editorial

EDITORIAL: Stop looking for loopholes in travel restrictions

The COVID-related non-essential travel restrictions were announced in full on Friday, and the questions immediately ensued.

“Where can we go?”

“Does this mean we can’t go to Victoria?”

“Can we still go to Tofino?”

The quick response to those questions is, just stay home. We must stop looking for loopholes. If it helps, imagine it’s January and we just experienced a massive snowstorm. Do what you would do then.

Technically, you can travel anywhere on the Island – if you must do so, for essential purposes.

The government has listed numerous reasonable exceptions to the ban.

They include travel for work; transport of essential goods; court appearances, and compliance of court orders; accessing child care; parental time with a minor (i.e. shared custody); health care responsibilities; and attending funerals. (A full list is available at https://bit.ly/2QUgBJU)

A camping trip to the Sunshine Coast is not essential. A spring golf getaway to the Rocky Mountains is not essential. A weekend in Tofino is not essential.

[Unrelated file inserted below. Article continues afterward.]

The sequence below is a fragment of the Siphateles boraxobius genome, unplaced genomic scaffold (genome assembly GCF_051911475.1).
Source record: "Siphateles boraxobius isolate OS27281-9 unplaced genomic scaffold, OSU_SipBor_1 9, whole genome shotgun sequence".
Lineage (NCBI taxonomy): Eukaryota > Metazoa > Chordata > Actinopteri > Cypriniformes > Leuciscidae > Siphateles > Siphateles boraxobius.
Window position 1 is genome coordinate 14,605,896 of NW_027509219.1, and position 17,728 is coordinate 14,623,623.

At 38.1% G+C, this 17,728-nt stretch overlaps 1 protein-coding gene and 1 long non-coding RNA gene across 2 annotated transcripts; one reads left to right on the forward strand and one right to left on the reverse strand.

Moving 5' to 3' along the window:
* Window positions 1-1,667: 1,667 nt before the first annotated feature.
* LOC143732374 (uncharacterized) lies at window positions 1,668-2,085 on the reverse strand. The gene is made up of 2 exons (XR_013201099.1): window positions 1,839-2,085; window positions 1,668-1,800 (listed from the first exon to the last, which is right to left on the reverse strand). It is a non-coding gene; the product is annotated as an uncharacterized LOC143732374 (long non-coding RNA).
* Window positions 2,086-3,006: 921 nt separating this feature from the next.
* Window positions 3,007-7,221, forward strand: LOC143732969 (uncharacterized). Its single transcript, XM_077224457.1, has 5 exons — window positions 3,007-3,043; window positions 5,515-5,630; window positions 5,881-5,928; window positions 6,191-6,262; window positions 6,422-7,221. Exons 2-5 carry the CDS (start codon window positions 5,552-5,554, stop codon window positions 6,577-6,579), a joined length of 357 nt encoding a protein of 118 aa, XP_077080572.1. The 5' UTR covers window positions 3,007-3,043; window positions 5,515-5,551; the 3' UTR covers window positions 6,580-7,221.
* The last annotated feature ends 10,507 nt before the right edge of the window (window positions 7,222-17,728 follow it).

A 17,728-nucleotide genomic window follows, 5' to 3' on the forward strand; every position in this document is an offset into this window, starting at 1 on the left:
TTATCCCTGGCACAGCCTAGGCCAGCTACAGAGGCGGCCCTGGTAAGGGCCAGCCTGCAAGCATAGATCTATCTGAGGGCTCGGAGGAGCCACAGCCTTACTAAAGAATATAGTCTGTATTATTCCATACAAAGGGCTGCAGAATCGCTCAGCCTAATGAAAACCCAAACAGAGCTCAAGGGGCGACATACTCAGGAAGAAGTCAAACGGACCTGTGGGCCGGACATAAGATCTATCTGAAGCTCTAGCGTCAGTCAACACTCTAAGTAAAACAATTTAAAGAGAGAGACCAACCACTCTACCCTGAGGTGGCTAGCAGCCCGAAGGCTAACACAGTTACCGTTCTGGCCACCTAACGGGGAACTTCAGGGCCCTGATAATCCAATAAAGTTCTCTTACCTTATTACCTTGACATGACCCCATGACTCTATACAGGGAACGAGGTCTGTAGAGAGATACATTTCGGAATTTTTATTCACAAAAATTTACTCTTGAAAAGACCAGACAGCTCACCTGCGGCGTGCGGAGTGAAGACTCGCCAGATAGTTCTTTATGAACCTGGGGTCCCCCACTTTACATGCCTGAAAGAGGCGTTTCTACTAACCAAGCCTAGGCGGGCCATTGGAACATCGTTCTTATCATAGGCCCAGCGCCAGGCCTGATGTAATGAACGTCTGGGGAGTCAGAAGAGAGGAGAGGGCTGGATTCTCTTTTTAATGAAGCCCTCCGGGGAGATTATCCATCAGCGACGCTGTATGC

Banning this type of travel is not an infringement on any “civil liberty.”

Following these regulations is a civic duty. We are in the midst of a pandemic, and not believing that does not make it any less real. The 3.1 million deaths worldwide make it real. The 24,000-plus deaths in Canada make it real. The 1,500-plus deaths in B.C. make it real.

The majority of us have followed the rules all along. And really, these new rules aren’t all that new. Dr. Bonnie Henry has been pleading with British Columbians to “stay safe” for a year now. She has offered guidance in that regard, and throughout the pandemic, that guidance has included a request to curb travelling.

Most of us have listened. But because some of us refuse to, sterner measures have to be imposed. “Please” was not working. Hopefully, this will.

Stay safe, friends and neighbours.

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